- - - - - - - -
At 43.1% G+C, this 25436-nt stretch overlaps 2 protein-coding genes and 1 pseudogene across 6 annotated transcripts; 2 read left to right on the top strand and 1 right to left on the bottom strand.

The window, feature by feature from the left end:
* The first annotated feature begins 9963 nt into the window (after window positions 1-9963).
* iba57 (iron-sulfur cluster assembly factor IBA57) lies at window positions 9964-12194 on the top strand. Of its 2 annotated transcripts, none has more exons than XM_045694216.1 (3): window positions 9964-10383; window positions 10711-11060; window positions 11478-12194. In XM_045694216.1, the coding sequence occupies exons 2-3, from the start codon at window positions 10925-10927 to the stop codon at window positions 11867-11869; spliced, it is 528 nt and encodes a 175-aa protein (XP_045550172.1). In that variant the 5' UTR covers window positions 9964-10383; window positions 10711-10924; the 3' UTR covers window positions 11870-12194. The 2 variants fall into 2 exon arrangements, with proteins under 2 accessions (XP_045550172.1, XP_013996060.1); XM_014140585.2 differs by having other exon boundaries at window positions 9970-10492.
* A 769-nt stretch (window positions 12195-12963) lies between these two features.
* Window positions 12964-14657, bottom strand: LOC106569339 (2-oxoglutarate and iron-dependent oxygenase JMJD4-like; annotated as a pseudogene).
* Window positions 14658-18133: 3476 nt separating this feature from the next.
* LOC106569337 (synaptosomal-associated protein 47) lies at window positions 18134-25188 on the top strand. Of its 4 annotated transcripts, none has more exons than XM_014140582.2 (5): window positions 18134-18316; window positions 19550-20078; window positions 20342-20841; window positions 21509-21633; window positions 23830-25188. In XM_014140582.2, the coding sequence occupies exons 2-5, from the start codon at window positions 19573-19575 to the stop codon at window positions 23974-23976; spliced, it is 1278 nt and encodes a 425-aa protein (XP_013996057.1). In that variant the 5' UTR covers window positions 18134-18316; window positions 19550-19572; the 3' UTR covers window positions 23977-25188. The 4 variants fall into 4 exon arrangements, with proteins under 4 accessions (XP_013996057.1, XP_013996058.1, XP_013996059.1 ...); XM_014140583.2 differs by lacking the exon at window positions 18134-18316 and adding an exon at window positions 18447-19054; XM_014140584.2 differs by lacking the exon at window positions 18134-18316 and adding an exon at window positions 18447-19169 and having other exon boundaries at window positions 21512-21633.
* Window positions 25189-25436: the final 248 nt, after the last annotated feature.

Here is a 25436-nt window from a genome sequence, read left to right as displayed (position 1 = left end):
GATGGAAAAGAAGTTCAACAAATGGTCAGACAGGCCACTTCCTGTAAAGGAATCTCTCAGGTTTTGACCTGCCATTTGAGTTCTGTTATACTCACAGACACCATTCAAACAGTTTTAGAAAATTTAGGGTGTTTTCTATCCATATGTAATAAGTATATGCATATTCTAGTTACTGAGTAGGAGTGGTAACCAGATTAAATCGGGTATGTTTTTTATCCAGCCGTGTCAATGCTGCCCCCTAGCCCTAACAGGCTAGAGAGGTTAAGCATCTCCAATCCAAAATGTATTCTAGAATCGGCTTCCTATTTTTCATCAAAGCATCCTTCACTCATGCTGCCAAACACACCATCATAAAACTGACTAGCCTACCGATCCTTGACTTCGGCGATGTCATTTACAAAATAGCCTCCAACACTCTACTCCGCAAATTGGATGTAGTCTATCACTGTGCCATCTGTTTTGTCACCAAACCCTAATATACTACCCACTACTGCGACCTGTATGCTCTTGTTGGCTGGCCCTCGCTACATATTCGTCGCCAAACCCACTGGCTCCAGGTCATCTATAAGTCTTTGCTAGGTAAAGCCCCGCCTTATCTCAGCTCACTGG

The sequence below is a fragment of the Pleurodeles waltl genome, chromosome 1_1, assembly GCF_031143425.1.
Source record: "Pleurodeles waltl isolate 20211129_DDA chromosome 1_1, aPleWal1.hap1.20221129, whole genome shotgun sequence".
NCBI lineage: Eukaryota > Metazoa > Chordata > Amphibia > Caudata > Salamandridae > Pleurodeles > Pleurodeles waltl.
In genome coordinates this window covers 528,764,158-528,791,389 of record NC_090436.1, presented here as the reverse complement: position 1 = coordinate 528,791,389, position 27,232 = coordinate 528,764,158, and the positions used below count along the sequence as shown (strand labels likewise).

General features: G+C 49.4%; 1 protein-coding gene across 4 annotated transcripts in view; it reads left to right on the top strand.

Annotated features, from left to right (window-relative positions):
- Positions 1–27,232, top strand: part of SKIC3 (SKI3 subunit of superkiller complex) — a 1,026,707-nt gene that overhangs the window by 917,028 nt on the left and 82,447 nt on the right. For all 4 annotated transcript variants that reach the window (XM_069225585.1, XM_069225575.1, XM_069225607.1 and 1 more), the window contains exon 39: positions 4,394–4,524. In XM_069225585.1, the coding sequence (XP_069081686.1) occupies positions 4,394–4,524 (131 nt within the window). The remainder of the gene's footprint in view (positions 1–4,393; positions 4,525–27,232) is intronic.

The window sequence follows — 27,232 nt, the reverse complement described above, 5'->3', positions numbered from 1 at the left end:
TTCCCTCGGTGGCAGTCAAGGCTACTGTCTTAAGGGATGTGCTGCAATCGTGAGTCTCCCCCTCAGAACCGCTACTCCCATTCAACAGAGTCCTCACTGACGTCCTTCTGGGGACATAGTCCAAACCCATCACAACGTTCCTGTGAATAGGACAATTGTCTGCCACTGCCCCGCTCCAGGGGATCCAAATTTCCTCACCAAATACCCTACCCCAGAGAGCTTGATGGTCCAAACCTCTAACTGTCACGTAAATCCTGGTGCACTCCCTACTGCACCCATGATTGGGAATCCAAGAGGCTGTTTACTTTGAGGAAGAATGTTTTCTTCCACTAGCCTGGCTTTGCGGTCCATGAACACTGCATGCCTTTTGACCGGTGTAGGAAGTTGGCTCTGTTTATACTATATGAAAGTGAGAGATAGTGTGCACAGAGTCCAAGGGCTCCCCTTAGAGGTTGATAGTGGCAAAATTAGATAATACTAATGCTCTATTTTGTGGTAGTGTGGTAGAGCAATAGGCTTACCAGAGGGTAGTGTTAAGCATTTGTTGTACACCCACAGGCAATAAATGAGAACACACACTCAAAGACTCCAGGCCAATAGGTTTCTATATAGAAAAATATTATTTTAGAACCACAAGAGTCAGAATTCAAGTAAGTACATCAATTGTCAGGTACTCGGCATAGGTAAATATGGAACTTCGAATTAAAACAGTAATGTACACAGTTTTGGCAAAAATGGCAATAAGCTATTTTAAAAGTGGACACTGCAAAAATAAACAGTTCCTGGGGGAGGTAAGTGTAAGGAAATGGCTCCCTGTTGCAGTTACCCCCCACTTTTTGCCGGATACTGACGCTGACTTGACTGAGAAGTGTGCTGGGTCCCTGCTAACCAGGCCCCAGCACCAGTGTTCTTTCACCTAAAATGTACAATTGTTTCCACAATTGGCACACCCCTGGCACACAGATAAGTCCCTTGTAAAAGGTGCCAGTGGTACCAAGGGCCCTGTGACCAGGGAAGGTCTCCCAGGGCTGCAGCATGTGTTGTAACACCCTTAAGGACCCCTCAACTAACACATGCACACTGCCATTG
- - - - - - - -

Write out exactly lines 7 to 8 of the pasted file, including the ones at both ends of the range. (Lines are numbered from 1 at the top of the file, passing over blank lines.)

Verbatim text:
* Window positions 14658-18133: 3476 nt separating this feature from the next.
* LOC106569337 (synaptosomal-associated protein 47) lies at window positions 18134-25188 on the top strand. Of its 4 annotated transcripts, none has more exons than XM_014140582.2 (5): window positions 18134-18316; window positions 19550-20078; window positions 20342-20841; window positions 21509-21633; window positions 23830-25188. In XM_014140582.2, the coding sequence occupies exons 2-5, from the start codon at window positions 19573-19575 to the stop codon at window positions 23974-23976; spliced, it is 1278 nt and encodes a 425-aa protein (XP_013996057.1). In that variant the 5' UTR covers window positions 18134-18316; window positions 19550-19572; the 3' UTR covers window positions 23977-25188. The 4 variants fall into 4 exon arrangements, with proteins under 4 accessions (XP_013996057.1, XP_013996058.1, XP_013996059.1 ...); XM_014140583.2 differs by lacking the exon at window positions 18134-18316 and adding an exon at window positions 18447-19054; XM_014140584.2 differs by lacking the exon at window positions 18134-18316 and adding an exon at window positions 18447-19169 and having other exon boundaries at window positions 21512-21633.